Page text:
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Here’s Why Millennials Are Falling Behind In Today’s Economy

photo by Light Brigading via Flickr 

Eight years after the great recession, millennials are still experiencing a steady wage decline over nearly all major occupations.

Despite the economic downturn, which has resulted in 20 million unemployed young adults between 16 to 24 in the U.S., there are currently 50 million (34 percent of total) millennials (adults ages 18 to 34) in the workforce–a growing number that is expected to comprise 50 percent (pdf) of the workforce by 2020.

Using data derived from the Census Current Population Survey, economists at the Young Invincibles have helped paint a real and worrisome portrait of the up and coming generation’s economic status.

Below are five key points for you to know.

1. For millennials, retail and and hospitality wages have fallen by more than 10 percent

The wage decline in these particular arenas is of particular concern to young millennials ages 18 to 24, since combined, these sectors (pdf) account for nearly a quarter of the demographics jobs.

The concentration of young millennials in such sectors has much to do with the demographic’s post-secondary pursuits, with 40 percent of millennials ages 18-24 enrolled in college.

2. Wages aren’t being slashed, they’re failing to keep up

Though it may be logical to attribute wage decline to employers actively slashing salaries, in actuality they’re merely failing to keep up with inflation.

This means that millennials progressing through the workforce are earning less than their older counterparts did at the same age.

3. For 18 to 24-year-olds, four of the top five most common occupations have seen a decrease or stagnation in wages

These occupations include:

  • Retail and wholesale
  • Leisure and hospitality
  • Professional and business
  • Education

In retail and wholesale–one of the most millennial-saturated occupations–18 to 24-year-olds have seen their wages decline by $2,000 per year (pdf) since the recession.

4. Healthcare is one of the few sectors to see some progress

Healthcare, due in part to government expansion and the rotation of aging baby boomers into retirement, was a point of optimism for millennials in the job market.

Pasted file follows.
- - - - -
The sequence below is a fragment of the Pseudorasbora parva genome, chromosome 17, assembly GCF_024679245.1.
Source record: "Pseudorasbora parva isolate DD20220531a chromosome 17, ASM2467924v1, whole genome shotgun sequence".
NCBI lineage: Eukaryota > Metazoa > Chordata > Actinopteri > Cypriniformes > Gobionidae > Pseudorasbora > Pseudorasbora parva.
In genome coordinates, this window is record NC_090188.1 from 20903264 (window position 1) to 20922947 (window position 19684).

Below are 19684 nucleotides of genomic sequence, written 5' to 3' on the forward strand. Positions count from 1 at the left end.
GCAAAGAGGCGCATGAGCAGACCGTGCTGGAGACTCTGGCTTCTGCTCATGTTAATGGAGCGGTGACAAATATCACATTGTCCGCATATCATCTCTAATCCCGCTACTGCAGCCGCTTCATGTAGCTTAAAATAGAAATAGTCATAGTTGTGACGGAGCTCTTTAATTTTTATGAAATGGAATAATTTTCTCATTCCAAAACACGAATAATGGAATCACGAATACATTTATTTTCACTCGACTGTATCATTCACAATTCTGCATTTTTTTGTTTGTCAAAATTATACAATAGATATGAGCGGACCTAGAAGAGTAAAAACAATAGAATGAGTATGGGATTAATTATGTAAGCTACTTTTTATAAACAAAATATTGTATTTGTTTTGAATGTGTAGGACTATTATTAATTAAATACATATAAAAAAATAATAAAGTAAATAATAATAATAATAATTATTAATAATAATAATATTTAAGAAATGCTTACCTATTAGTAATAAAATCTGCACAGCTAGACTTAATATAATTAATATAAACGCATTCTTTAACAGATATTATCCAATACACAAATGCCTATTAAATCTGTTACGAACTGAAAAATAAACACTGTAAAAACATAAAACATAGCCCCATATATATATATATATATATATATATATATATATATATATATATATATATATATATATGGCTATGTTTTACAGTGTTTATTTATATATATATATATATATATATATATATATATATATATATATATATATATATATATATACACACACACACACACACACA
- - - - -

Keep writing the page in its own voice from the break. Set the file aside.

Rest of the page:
According to the report, while older millennials saw marginal improvement in the field, young millennials have been one of the biggest beneficiaries of a growing healthcare market.

18 to 24-year-olds have seen a nearly 12 percent (pdf) increase in wages since the recession in 2007.

5. Manufacturing jobs pay the most among the top five occupations for millennials

For 25 to 34-year-old millennials, manufacturing jobs have outpaced (pdf) even professional and business sectors with a median salary of about $35,000 per year.

Ironically, this sector, unlike others often requires little to no advanced postsecondary training, unlike healthcare and business.

The takeaway

The report offers little in the way of consolation for the future of millennials. With the millennial generation staying with their employers for a longer period of time than their predecessors, experts fear that young workers may be locked into these low paying occupations for longer, which may have lasting consequences on the economy.

Additionally, according to Whitehouse.gov, gravitating between occupations has often been a major driver of increased wages, leading some to fear that millennials’ longer tenure at any given occupation could spell continued wage decline.

To help curtail the economic stagnation of millennials, some key steps, which include:

  • Informing prospective college students and their families about paying for their education, as well as choosing an in-demand field
  • Increasing the number of apprenticeships for growing fields
  • Training high school counselors in financial aid literacy and career counseling to help increase the chance of students making better postsecondary decisions
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